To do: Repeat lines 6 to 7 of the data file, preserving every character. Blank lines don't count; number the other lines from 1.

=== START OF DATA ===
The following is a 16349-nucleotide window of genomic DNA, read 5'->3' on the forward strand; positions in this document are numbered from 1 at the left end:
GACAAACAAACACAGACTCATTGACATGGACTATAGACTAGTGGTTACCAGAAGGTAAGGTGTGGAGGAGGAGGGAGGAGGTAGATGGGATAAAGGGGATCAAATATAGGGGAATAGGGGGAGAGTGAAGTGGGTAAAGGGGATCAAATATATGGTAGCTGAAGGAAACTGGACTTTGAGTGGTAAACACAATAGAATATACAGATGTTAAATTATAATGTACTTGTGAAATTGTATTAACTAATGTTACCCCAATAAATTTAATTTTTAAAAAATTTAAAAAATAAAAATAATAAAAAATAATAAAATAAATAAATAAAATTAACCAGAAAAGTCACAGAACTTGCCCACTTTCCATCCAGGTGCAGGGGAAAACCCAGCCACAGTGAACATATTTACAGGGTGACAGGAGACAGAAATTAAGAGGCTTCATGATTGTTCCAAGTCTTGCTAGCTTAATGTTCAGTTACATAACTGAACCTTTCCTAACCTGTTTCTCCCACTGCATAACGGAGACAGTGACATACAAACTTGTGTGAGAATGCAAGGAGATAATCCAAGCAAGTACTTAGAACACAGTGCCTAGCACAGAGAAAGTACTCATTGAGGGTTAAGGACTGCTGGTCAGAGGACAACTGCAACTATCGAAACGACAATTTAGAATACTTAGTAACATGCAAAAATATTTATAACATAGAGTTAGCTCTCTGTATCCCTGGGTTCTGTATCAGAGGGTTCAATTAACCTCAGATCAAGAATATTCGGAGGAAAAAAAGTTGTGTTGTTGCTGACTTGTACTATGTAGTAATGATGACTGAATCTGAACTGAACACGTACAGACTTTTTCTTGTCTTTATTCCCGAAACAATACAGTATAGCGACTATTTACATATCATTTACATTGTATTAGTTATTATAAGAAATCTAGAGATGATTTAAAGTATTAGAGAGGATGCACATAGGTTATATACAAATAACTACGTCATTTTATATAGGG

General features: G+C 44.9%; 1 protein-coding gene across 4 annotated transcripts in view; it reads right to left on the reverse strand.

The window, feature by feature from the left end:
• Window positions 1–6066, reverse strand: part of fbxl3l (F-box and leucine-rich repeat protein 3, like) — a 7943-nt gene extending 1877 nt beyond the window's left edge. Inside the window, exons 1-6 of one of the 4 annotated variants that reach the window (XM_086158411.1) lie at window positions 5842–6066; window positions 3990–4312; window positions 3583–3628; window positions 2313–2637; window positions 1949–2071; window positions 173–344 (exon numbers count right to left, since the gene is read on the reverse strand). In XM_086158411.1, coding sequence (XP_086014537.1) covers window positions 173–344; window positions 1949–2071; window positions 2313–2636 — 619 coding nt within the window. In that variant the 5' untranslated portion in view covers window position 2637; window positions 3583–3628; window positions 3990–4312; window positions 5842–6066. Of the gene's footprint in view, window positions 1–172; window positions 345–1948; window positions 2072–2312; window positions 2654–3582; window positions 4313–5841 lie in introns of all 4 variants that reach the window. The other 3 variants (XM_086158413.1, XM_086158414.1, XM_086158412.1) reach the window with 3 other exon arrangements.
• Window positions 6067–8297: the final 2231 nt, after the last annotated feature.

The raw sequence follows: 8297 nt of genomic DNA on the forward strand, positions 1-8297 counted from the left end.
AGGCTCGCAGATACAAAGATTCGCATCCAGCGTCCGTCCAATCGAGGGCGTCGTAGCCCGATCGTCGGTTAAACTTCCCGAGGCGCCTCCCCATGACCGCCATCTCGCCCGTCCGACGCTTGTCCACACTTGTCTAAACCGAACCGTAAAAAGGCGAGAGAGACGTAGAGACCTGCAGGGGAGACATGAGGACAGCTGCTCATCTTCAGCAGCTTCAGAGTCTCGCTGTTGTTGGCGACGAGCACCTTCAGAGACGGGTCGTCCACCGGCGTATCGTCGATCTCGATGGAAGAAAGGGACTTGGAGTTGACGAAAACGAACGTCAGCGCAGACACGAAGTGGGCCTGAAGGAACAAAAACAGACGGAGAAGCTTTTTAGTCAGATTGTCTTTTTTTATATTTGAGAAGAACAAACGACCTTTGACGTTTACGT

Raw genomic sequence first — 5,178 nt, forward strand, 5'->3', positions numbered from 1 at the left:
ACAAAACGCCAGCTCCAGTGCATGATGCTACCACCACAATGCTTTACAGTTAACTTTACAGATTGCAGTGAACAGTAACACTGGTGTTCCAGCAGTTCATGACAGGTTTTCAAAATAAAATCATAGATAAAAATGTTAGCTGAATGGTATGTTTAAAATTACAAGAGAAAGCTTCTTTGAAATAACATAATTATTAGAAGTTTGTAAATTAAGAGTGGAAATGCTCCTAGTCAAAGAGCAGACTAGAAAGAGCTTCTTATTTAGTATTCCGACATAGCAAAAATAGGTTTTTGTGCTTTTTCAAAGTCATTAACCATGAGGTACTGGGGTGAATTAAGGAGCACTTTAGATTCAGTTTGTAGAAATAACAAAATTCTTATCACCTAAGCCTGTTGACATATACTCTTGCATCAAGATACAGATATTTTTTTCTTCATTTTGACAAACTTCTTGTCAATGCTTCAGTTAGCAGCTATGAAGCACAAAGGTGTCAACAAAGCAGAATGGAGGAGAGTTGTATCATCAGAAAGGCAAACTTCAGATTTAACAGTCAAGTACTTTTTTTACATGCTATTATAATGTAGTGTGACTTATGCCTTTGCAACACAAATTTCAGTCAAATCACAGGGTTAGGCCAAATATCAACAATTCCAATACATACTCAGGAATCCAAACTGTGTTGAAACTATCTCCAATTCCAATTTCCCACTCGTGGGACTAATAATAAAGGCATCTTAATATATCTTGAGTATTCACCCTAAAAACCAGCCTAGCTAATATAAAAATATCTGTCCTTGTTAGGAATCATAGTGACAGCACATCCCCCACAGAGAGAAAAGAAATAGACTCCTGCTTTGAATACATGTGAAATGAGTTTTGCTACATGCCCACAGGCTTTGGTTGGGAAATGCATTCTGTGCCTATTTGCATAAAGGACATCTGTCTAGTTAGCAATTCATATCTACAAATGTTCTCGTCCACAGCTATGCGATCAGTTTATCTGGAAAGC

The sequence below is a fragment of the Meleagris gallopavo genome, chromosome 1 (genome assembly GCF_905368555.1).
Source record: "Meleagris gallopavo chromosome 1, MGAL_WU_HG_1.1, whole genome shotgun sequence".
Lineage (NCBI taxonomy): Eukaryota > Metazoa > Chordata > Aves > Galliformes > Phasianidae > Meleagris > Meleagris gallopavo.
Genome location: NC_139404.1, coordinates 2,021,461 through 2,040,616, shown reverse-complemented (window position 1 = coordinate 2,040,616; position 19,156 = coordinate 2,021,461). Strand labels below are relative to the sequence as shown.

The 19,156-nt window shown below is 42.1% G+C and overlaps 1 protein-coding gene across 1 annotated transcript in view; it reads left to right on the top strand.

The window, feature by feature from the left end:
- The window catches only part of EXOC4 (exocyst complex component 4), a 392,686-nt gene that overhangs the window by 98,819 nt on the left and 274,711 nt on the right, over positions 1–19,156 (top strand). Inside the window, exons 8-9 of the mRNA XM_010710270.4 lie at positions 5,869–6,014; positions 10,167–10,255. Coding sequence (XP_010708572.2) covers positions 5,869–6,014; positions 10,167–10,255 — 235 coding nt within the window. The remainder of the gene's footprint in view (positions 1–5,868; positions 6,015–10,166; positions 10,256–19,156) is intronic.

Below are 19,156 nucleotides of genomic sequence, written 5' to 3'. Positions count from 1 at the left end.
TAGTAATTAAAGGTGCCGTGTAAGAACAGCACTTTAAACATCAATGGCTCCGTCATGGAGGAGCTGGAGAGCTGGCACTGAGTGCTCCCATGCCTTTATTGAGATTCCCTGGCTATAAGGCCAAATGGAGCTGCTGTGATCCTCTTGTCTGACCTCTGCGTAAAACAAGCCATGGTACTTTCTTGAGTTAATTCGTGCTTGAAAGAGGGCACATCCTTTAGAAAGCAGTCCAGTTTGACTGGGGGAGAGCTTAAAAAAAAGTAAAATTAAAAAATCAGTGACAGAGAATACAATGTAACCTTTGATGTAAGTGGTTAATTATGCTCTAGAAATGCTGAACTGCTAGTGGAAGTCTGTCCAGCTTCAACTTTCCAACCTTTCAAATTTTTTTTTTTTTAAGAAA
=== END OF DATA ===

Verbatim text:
• Window positions 6067–8297: the final 2231 nt, after the last annotated feature.

The raw sequence follows: 8297 nt of genomic DNA on the forward strand, positions 1-8297 counted from the left end.